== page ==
Oregon Wine: A Good Egg
By Hilary Berg, OWP Editor
Did you know toques, the tall, starched white hats worn by chefs, traditionally have exactly 100 pleats, signifying the many ways an egg can be prepared? After learning this piece of trivia, I tried my best to name a few.
Let’s see … Scrambled, fried, poached, soft-boiled, hard-boiled, baked, shirred, sunny-side up, over-easy. Maybe deviled? Does custard count? What about quiche?
The incredible edible egg is impressive, and its source, the venerable hen, has just as much variety in its abundance of breeds.
Why am I going on about chicks? This is a wine pub, right?
Well, the chicken coop craze that has swept the foodie nation has hit wine country, too.
As you read this month’s feature story by Kerry Newberry, you’ll discover just how popular the trend has become. Some owners even fall in love with their feathered friends, while others ring their necks and stew them with noodles. To each his own.
No matter the approach, practically anyone can breed a brood. You just need a coop. Don’t know how to build and maintain one? Google it, and you’ll be inundated with results from agricultural experts to backyard farming bloggers.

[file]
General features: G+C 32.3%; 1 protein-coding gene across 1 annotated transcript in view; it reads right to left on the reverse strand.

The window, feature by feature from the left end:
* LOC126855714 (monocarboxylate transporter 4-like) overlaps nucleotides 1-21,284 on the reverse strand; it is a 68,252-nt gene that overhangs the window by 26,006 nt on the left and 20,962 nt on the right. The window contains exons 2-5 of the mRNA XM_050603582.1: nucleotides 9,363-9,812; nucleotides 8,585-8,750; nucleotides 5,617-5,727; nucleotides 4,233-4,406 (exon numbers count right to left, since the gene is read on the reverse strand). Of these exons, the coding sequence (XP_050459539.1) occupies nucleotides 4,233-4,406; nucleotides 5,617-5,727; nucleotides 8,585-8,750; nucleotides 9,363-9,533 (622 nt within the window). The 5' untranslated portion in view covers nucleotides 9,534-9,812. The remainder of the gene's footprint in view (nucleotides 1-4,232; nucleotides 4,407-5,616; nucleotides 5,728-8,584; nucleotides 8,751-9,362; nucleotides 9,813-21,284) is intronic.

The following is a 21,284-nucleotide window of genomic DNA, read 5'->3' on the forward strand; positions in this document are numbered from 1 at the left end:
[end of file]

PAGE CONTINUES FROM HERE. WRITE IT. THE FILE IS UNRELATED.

Our second feature, while not as colorful, is just as interesting and should engage the Oregon wine enthusiast.
Ever been to a restaurant in Portland, and the wine list had nothing but Cali Cabs and an array of European picks? Where’s Oregon? Unfortunately, this happens a lot.
While restaurants tout their use of local ingredients and their support of the family farm, many miss the boat (or the tractor, rather) and forget Oregon vineyards and wineries are agriculture, too. Associate editor Karl Klooster writes about the dilemma, and OWP honors the restaurants that celebrate the world-class wine country in their own backyard with the launch of OWP’s Superior Cellars Awards — a restaurant wine-recognition program.
The next time you visit a restaurant, study the wine list, and if you don’t see many Oregon selections, say something. Local support is vital to continuing our state’s wine success.
After you request more local labels, be sure to share the trivia about the toque. He or she may or may not know about the meaning of the pleats, but they’ll catch on to your love of food and wine, and your dedication to Oregon’s stake in it.